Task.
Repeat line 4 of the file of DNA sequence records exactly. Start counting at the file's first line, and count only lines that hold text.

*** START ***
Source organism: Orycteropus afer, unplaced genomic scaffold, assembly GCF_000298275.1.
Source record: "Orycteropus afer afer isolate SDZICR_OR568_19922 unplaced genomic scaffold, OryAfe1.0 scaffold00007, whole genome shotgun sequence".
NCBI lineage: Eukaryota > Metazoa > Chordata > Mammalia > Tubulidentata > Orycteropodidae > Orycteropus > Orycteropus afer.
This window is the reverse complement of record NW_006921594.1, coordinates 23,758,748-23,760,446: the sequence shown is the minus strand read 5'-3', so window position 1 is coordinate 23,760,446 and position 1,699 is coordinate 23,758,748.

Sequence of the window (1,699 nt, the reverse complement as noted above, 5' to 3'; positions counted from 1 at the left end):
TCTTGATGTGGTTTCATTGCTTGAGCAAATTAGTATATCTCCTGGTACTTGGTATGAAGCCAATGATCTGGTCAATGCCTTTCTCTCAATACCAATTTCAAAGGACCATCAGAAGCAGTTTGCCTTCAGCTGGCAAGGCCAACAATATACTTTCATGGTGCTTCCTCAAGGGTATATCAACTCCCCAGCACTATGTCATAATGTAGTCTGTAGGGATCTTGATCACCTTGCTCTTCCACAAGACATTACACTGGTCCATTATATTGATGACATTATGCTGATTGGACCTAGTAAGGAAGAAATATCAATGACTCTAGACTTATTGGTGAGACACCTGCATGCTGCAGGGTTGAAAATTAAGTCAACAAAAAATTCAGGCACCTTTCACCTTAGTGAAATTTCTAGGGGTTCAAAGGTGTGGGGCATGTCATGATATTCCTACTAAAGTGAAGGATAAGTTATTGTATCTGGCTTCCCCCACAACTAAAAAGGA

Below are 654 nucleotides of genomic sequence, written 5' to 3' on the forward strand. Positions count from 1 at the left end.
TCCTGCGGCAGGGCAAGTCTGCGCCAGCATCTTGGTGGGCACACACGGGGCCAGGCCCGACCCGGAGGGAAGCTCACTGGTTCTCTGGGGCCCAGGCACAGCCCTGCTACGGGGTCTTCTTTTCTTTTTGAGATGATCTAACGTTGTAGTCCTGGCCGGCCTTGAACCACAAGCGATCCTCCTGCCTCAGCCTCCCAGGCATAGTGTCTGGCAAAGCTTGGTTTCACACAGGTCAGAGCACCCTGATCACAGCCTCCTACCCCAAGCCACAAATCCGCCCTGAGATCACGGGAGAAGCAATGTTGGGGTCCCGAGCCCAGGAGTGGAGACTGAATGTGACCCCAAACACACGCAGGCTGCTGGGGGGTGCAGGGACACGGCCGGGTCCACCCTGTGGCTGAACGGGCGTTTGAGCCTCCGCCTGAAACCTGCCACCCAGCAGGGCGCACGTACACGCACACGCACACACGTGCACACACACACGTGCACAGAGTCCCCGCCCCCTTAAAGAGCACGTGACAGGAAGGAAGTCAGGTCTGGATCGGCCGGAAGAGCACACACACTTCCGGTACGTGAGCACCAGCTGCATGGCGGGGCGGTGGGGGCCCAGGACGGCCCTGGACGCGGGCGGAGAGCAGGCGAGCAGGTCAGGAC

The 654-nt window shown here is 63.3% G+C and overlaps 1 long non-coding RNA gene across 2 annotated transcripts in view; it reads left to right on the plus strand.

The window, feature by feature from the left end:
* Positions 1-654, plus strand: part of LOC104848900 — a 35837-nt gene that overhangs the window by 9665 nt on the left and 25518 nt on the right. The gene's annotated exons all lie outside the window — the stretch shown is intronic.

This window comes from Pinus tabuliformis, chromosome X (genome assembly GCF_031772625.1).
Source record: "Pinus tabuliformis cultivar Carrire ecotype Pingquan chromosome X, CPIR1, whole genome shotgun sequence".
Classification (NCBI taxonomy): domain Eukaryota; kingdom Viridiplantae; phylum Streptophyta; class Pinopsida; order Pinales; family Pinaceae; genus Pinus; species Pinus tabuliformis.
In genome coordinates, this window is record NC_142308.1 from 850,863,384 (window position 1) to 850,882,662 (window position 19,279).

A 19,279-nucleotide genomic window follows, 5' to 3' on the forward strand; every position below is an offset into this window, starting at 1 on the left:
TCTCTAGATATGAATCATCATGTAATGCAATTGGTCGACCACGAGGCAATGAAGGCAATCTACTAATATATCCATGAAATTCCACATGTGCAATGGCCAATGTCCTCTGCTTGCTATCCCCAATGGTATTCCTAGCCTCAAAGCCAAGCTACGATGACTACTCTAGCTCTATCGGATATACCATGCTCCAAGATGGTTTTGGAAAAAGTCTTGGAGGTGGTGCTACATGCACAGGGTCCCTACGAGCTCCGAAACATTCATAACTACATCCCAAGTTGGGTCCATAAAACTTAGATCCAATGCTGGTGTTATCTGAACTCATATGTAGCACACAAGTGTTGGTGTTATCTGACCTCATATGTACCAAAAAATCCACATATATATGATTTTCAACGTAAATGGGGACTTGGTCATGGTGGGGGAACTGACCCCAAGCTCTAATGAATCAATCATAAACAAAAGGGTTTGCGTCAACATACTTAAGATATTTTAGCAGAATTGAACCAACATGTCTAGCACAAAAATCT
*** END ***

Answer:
This window is the reverse complement of record NW_006921594.1, coordinates 23,758,748-23,760,446: the sequence shown is the minus strand read 5'-3', so window position 1 is coordinate 23,760,446 and position 1,699 is coordinate 23,758,748.